This technique prevents the glottis from closing during the cough and is effective in clearing secretions in the centra airways (Lewis, Heitkemper, Dirksen, 1999).

8. Encourage client to use incentive spirometer.
The incentive spirometer is an effective tool that can help prevent atelectasis and retention of bronchial secretions (Peruzzi, Smith, 1995).

9. Assist with clearing secretions from pharynx by offering tissues and gentle suction of the oral pharynx if necessary. Do not do nasotracheal suctioning.
It is preferable for the client to cough up secretions. In the debilitated client, gentle suctioning of the posterior pharynx may stimulate coughing and help remove secretions; nasotracheal suctioning is dangerous because the nurse is unable to hyperoxygenate before, during, and after to maintain adequate oxygenation (Peruzzi, Smith, 1995).

10. Observe sputum, noting color, odor, and volume.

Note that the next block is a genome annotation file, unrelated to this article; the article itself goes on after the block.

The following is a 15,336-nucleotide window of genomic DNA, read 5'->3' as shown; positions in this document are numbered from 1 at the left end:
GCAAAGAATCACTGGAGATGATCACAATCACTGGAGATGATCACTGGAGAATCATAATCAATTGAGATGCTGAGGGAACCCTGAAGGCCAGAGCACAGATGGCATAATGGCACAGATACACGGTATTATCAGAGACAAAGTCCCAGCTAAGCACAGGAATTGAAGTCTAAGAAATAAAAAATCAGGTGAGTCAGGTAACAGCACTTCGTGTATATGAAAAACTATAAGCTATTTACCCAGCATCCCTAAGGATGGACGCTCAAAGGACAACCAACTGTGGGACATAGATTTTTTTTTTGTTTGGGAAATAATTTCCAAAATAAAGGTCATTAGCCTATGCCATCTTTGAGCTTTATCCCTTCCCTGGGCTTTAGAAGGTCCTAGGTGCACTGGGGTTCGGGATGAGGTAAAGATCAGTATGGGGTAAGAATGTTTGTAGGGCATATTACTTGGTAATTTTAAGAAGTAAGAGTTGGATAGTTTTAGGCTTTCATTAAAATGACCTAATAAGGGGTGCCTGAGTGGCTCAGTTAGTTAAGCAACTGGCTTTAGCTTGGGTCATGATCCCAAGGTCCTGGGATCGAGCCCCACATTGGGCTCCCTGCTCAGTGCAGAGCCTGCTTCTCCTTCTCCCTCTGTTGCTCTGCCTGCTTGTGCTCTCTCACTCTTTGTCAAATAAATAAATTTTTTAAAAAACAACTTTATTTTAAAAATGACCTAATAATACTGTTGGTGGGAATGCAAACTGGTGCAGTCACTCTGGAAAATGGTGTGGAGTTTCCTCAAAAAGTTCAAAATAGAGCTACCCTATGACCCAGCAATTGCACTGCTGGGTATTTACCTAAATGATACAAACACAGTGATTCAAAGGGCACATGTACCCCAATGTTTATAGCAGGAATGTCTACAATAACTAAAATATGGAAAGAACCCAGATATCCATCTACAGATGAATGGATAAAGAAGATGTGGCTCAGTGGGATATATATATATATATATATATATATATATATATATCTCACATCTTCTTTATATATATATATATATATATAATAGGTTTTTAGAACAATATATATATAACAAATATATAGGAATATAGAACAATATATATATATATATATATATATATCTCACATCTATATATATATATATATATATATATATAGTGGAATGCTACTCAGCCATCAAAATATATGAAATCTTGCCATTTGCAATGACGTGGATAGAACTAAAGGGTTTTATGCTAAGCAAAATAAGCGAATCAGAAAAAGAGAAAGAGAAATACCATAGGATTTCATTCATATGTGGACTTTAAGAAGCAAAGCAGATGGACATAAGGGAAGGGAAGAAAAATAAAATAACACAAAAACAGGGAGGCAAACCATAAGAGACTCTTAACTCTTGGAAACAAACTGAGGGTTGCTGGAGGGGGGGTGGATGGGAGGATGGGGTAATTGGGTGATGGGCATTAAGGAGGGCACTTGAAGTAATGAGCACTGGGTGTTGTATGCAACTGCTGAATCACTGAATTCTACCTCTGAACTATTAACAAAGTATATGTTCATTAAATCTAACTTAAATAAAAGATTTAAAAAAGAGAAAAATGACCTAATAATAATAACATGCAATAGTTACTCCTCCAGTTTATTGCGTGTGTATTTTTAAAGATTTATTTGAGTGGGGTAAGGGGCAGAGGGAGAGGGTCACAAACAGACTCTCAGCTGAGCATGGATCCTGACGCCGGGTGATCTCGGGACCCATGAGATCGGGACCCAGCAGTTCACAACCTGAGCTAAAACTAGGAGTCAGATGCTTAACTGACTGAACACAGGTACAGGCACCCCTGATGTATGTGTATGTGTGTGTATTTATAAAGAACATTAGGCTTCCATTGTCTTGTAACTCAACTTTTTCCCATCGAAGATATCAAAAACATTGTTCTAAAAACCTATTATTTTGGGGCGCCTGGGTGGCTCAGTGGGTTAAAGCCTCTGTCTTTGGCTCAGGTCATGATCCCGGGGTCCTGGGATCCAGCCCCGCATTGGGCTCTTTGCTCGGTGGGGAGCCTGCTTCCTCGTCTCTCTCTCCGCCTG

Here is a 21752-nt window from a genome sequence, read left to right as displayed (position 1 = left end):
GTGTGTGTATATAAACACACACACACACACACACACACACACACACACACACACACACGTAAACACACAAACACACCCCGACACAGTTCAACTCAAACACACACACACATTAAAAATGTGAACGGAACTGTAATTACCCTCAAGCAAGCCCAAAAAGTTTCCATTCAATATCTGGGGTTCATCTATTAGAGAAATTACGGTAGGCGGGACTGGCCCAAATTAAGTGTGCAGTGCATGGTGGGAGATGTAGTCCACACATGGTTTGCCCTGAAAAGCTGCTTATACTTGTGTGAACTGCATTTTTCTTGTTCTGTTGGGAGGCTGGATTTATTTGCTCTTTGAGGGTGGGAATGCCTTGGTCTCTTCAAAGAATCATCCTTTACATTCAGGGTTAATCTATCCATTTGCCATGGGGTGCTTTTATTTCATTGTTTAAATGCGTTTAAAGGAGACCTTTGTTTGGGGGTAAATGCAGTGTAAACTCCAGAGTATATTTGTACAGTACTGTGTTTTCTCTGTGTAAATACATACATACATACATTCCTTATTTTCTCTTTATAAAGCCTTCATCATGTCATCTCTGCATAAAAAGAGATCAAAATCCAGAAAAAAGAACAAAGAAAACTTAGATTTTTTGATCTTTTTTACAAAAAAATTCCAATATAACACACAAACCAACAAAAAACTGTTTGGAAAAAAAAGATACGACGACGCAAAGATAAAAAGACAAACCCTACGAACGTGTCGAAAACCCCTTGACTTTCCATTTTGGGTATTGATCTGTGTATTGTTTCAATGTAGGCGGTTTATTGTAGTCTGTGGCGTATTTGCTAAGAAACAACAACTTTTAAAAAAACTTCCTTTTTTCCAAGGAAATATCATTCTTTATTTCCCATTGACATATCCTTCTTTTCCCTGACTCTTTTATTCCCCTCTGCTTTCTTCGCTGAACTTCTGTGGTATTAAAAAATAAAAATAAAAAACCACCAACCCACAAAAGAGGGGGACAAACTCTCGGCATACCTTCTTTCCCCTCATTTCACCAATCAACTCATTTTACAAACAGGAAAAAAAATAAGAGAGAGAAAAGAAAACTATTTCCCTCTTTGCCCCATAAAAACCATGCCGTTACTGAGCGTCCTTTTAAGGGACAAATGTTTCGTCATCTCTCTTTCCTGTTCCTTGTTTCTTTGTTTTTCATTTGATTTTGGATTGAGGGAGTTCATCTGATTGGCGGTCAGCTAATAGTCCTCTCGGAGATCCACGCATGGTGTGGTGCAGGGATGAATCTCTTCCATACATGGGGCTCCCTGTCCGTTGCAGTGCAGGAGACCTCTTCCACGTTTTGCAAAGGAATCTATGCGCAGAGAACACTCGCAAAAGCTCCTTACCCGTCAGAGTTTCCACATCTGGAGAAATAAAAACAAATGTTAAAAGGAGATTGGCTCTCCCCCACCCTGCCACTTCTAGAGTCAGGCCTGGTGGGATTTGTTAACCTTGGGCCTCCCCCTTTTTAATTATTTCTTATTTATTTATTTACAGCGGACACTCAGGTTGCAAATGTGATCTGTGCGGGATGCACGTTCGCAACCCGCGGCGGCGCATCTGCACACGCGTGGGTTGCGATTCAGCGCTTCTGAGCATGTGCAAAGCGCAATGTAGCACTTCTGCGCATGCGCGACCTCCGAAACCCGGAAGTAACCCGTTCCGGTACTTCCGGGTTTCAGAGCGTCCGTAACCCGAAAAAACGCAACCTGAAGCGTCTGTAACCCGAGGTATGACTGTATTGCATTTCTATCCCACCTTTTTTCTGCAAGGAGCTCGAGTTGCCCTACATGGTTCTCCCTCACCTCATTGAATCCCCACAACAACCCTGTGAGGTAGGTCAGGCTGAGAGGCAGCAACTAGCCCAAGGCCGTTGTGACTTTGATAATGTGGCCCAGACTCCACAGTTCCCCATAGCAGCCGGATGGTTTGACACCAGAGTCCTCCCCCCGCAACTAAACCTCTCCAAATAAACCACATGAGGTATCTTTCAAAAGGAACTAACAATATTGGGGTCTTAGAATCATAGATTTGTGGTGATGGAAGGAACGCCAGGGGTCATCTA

Normal sputum is clear or gray and minimal; abnormal sputum is green, yellow, or bloody; malodorous; and often copious.

11. When suctioning an endotracheal tube or tracheostomy tube for a client on a ventilator, do the following:
  • Hyperoxygenate before, between, and after endotracheal suction sessions. Nursing research has demonstrated that the client should be hyperoxygenated during suctioning (Winslow, 1993a).
  • Use a closed, in-line suction system. The closed, in-line suction system is associated with a decrease in nosocomial pneumonia (Deppe et al, 1990; Johnson et al, 1994; Mathews, Mathews, 2000), reduced suction-induced hypoxemia, and fewer physiological disturbances (including decreased development of dysrhythmia) and often saves money (Carroll, 1998).
  • Avoid saline instillation during suctioning. Saline instillation before suctioning has an adverse effect on oxygen saturation (Ackerman, Mick, 1998; Winslow, 1993b; Raymond, 1995).
 12. Document results of coughing and suctioning, particularly client tolerance and secretion characteristics such as color, odor, and volume.

13. Provide oral care every 4 hours.